S&P Global Ratings Monday said most of its rated Indian companies and banks can withstand the recent sharp depreciation in the rupee, but a deep and sustained decline could squeeze their margins.
S&P Global Ratings Monday said most of its rated Indian companies and banks can withstand the recent sharp depreciation in the rupee, but a deep and sustained decline could squeeze their margins. S&P Global Ratings, in a report, said most emerging market issuers are buffered against further currency depreciation and do not face immediate downgrade risk from currency depreciation.
In India, most rated Indian corporates and banks can withstand the recent sharp depreciation in the rupee since their overseas borrowings either have dollar-linked earnings or are hedged, S&P said. Indian rupee has fallen over 12 per cent this year and is currently hovering around 73 to a US dollar.
“Nevertheless, a deep and sustained decline in the currency could have broader economic effects on Indian corporates, including through knock-on effects of inflation and higher imported commodity costs squeezing margins. This would also result in an adverse impact on bank’s asset quality, and may delay the recovery of Indian banks,” S&P said.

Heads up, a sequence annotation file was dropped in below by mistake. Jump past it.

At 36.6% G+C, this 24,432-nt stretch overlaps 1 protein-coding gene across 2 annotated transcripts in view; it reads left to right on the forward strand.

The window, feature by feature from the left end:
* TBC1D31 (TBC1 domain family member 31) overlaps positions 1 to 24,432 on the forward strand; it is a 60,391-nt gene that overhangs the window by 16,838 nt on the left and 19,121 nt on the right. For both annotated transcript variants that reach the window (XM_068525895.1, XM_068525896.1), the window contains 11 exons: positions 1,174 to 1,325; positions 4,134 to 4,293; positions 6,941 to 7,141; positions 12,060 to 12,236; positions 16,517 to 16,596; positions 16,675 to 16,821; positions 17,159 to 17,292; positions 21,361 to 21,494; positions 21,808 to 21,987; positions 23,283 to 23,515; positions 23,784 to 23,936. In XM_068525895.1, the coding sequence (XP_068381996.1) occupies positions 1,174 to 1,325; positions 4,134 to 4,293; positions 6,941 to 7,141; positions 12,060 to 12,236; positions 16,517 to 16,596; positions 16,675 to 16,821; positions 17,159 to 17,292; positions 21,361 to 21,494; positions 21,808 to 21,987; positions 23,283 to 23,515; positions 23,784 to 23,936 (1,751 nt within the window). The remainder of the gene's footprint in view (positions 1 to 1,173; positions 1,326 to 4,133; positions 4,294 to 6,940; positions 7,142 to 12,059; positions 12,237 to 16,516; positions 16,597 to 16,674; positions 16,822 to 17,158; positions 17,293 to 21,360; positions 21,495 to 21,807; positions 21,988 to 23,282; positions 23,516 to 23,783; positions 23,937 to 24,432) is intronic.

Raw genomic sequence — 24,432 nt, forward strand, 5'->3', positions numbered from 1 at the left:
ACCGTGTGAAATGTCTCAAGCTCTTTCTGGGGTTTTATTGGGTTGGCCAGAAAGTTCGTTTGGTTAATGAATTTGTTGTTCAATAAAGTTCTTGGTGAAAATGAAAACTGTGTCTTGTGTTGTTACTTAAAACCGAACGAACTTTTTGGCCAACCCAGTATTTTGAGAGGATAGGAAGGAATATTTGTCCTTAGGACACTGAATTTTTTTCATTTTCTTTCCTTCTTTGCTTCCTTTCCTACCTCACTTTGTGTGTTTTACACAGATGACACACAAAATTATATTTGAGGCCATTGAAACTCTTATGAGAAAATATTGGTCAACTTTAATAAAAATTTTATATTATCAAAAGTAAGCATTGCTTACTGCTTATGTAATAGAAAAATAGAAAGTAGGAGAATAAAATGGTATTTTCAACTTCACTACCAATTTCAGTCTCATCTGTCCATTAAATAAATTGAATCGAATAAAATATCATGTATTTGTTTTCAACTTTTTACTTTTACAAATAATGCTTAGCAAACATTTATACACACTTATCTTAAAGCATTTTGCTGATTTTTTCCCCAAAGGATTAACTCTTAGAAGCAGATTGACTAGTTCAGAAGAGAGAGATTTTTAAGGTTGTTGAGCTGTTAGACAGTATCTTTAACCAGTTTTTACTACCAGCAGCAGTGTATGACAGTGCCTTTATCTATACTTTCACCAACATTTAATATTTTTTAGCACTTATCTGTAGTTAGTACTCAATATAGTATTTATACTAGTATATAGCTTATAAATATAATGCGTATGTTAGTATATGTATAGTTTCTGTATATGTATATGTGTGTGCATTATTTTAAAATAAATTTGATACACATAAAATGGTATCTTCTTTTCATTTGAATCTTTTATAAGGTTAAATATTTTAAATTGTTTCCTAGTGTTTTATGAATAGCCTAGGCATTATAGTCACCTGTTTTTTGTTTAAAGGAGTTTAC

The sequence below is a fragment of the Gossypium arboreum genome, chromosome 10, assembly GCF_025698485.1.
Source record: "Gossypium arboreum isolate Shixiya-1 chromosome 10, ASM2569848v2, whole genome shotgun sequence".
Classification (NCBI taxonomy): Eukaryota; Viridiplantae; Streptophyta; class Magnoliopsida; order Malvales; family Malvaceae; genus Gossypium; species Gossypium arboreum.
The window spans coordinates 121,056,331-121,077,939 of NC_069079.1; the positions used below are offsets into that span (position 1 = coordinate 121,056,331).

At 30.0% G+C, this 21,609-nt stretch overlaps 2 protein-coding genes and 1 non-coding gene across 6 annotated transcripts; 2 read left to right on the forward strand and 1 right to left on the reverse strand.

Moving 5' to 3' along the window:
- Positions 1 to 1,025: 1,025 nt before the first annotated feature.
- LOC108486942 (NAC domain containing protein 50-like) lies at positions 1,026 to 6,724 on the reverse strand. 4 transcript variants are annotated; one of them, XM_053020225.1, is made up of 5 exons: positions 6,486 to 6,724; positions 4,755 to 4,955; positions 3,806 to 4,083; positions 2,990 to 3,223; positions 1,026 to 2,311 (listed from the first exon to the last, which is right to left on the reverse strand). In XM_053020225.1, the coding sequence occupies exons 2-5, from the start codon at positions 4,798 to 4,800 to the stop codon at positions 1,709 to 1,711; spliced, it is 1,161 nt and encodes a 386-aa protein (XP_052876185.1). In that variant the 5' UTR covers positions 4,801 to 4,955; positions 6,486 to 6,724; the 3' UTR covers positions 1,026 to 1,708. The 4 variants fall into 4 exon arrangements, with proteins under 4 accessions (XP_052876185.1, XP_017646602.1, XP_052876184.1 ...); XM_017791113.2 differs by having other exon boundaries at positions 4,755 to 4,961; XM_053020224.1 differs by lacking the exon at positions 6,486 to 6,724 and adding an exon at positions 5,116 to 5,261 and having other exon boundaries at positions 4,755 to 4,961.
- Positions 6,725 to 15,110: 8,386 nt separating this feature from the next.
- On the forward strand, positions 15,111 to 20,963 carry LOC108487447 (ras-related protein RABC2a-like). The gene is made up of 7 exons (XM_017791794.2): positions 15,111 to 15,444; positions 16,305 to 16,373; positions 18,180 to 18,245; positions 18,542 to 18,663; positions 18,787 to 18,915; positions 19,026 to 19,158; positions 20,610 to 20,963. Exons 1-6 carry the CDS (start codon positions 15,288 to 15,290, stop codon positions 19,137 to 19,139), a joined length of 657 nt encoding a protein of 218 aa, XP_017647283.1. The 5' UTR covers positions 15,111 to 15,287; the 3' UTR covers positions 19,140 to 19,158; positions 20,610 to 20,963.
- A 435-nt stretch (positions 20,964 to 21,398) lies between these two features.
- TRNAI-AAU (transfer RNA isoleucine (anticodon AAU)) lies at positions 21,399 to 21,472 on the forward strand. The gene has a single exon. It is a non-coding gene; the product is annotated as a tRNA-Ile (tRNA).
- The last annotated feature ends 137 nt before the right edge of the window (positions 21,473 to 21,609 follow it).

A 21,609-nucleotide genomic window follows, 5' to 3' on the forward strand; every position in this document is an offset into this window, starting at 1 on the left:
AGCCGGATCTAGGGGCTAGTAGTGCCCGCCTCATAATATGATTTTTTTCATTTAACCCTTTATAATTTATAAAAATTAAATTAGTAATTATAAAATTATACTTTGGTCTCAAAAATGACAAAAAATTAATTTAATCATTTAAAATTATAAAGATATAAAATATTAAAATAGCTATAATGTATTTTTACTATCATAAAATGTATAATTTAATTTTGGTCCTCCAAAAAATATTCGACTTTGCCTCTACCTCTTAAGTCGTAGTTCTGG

S&P Global Ratings said that it sees low risk from currency depreciation for companies in India, China and the rest of Southeast Asia and South Africa, while those in Argentina and Turkey are the most vulnerable to depreciation. The rest of Latin America and Indonesia are in the medium-risk category.
The US-based agency said for many emerging market countries, the pace of currency depreciation has been less severe relative to the ‘taper tantrum’ and the global and Asian financial crises. Factors like rising trade tensions, tightening of monetary policies in advanced economies, and the dollar’s strength will continue to test emerging markets, it said.
“Interest-rate normalisation, combined with uncertainties around global trade and desynchronising global growth, is exacerbating pressures on emerging market currencies,” S&P Global Ratings economist Vince Conti said. “Nevertheless, the uneven movements across emerging markets show investors are discriminating based on economic fundamentals and policy frameworks,” Conti added.